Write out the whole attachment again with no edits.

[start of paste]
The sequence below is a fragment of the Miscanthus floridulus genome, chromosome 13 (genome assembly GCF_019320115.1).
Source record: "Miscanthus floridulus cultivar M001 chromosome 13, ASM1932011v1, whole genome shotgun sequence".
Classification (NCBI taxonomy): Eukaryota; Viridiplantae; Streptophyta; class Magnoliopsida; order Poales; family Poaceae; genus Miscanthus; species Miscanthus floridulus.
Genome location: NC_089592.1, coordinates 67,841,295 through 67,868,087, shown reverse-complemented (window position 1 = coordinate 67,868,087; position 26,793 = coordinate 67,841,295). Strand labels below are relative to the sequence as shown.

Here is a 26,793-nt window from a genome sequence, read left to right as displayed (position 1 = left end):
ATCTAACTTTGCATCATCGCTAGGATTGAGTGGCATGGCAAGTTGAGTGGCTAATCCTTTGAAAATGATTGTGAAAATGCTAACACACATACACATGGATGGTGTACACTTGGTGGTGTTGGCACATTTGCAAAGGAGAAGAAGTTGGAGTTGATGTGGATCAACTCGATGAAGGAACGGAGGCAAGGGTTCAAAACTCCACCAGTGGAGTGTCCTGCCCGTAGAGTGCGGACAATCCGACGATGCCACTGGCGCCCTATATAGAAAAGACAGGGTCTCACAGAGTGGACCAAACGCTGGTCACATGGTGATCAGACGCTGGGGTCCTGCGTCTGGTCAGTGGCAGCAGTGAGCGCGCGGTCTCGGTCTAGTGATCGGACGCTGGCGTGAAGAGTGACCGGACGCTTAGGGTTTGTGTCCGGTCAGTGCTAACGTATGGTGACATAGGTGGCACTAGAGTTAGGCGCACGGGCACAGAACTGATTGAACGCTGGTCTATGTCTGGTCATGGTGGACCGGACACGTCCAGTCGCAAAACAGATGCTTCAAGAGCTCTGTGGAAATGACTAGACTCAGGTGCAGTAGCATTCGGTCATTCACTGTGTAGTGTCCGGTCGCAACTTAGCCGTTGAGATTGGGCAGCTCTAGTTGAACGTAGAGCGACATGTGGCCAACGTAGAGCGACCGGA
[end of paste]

The sequence below is a fragment of the Miscanthus floridulus genome, chromosome 13 (genome assembly GCF_019320115.1).
Source record: "Miscanthus floridulus cultivar M001 chromosome 13, ASM1932011v1, whole genome shotgun sequence".
Classification (NCBI taxonomy): Eukaryota; Viridiplantae; Streptophyta; class Magnoliopsida; order Poales; family Poaceae; genus Miscanthus; species Miscanthus floridulus.
Genome location: NC_089592.1, coordinates 67,841,295 through 67,868,087, shown reverse-complemented (window position 1 = coordinate 67,868,087; position 26,793 = coordinate 67,841,295). Strand labels below are relative to the sequence as shown.

Here is a 26,793-nt window from a genome sequence, read left to right as displayed (position 1 = left end):
ATCTAACTTTGCATCATCGCTAGGATTGAGTGGCATGGCAAGTTGAGTGGCTAATCCTTTGAAAATGATTGTGAAAATGCTAACACACATACACATGGATGGTGTACACTTGGTGGTGTTGGCACATTTGCAAAGGAGAAGAAGTTGGAGTTGATGTGGATCAACTCGATGAAGGAACGGAGGCAAGGGTTCAAAACTCCACCAGTGGAGTGTCCTGCCCGTAGAGTGCGGACAATCCGACGATGCCACTGGCGCCCTATATAGAAAAGACAGGGTCTCACAGAGTGGACCAAACGCTGGTCACATGGTGATCAGACGCTGGGGTCCTGCGTCTGGTCAGTGGCAGCAGTGAGCGCGCGGTCTCGGTCTAGTGATCGGACGCTGGCGTGAAGAGTGACCGGACGCTTAGGGTTTGTGTCCGGTCAGTGCTAACGTATGGTGACATAGGTGGCACTAGAGTTAGGCGCACGGGCACAGAACTGATTGAACGCTGGTCTATGTCTGGTCATGGTGGACCGGACACGTCCAGTCGCAAAACAGATGCTTCAAGAGCTCTGTGGAAATGACTAGACTCAGGTGCAGTAGCATTCGGTCATTCACTGTGTAGTGTCCGGTCGCAACTTAGCCGTTGAGATTGGGCAGCTCTAGTTGAACGTAGAGCGACATGTGGCCAACGTAGAGCGACCGGA